It may be generally believed that the thermoacoustic eigenfrequencies of a combustor with fully acoustically reflecting boundary conditions depend on both flame dynamics and geometry of the system. In this work, we show that there are situations where this understanding does not strictly apply.

The purpose of this study is twofold. In the first part, we show that the resonance frequencies of two premixed combustors with fully acoustically reflecting boundary conditions in the region of marginal stability depend only on the parameters of the flame dynamics, but do not depend on the combustor’s geometry. This is shown by means of a parametric study, where the time delay and the interaction index of the flame response are varied and the resulting complex eigenfrequency locus is shown. Assuming longitudinal acoustics and a low Mach number, a quasi-1D Helmholtz solver is utilized. The time delay and interaction index of the flame response are parametrically varied to calculate the complex eigenfrequency locus. It is found that all the eigenfrequency trajectories cross the real axis at a resonance frequency that depends only on the time delay. Such marginally stable frequencies are independent of the resonant cavity modes of the two combustors, i.e. the passive thermoacoustic modes.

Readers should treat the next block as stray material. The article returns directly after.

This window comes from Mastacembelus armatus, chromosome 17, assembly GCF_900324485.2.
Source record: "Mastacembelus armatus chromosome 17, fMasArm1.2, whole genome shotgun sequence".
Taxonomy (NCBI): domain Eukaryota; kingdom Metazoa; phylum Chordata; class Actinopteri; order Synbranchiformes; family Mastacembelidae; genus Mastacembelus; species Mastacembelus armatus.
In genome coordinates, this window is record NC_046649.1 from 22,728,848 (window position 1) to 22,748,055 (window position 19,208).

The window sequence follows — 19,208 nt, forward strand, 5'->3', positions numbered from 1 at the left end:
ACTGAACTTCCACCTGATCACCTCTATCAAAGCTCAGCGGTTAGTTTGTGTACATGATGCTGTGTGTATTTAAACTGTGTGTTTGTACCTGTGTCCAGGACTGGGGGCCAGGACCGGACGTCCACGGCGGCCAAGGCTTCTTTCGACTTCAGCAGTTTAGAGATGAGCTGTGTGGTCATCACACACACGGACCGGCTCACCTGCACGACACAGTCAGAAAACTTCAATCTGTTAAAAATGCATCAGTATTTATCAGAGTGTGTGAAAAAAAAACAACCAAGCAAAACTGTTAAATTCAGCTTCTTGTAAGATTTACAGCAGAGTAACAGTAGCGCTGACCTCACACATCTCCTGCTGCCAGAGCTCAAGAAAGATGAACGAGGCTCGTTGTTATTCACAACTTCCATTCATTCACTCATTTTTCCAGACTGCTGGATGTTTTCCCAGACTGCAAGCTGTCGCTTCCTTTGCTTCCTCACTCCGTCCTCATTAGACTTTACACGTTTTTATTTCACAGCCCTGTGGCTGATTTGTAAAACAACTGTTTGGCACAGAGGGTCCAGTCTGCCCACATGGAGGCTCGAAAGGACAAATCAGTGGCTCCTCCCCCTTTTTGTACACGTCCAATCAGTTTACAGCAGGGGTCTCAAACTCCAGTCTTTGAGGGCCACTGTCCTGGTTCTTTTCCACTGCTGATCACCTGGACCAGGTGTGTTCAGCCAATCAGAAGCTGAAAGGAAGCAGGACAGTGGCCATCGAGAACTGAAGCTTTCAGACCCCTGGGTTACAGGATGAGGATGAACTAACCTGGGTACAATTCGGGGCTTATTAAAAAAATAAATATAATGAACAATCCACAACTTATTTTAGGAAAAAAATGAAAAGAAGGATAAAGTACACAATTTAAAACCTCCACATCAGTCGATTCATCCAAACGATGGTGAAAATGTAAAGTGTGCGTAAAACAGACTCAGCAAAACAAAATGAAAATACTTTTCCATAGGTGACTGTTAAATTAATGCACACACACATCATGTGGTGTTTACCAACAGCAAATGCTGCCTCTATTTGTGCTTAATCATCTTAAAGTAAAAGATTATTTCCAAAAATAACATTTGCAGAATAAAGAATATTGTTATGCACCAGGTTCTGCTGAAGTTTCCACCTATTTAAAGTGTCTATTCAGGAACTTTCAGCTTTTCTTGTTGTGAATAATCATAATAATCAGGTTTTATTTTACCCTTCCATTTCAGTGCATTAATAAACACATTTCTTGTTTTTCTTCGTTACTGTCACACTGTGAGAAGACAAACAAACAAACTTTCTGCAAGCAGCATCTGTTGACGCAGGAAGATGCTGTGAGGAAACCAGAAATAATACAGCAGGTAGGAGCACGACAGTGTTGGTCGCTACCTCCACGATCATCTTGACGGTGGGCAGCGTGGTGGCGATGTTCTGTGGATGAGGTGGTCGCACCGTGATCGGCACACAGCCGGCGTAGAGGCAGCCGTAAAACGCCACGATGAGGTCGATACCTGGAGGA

In the second part, we exploit the aforementioned observation to evaluate the critical flame gain required for the systems to become unstable at four eigenfrequencies located in the marginally stable region. A computationally-efficient method is proposed. The key ingredient is to consider both direct and adjoint eigenvectors associated with the four eigenfrequencies. Hence, the sensitivity of the eigenfrequencies to changes in the gain at the region of marginal stability is evaluated with cheap and accurate calculations.

This work contributes to the understanding of thermoacoustic stability of combustors. In the same manner, the understanding of the nature of distinct resonance frequencies in unstable combustors may be enhanced by employing the analysis of the eigenfrequency locus here reported.

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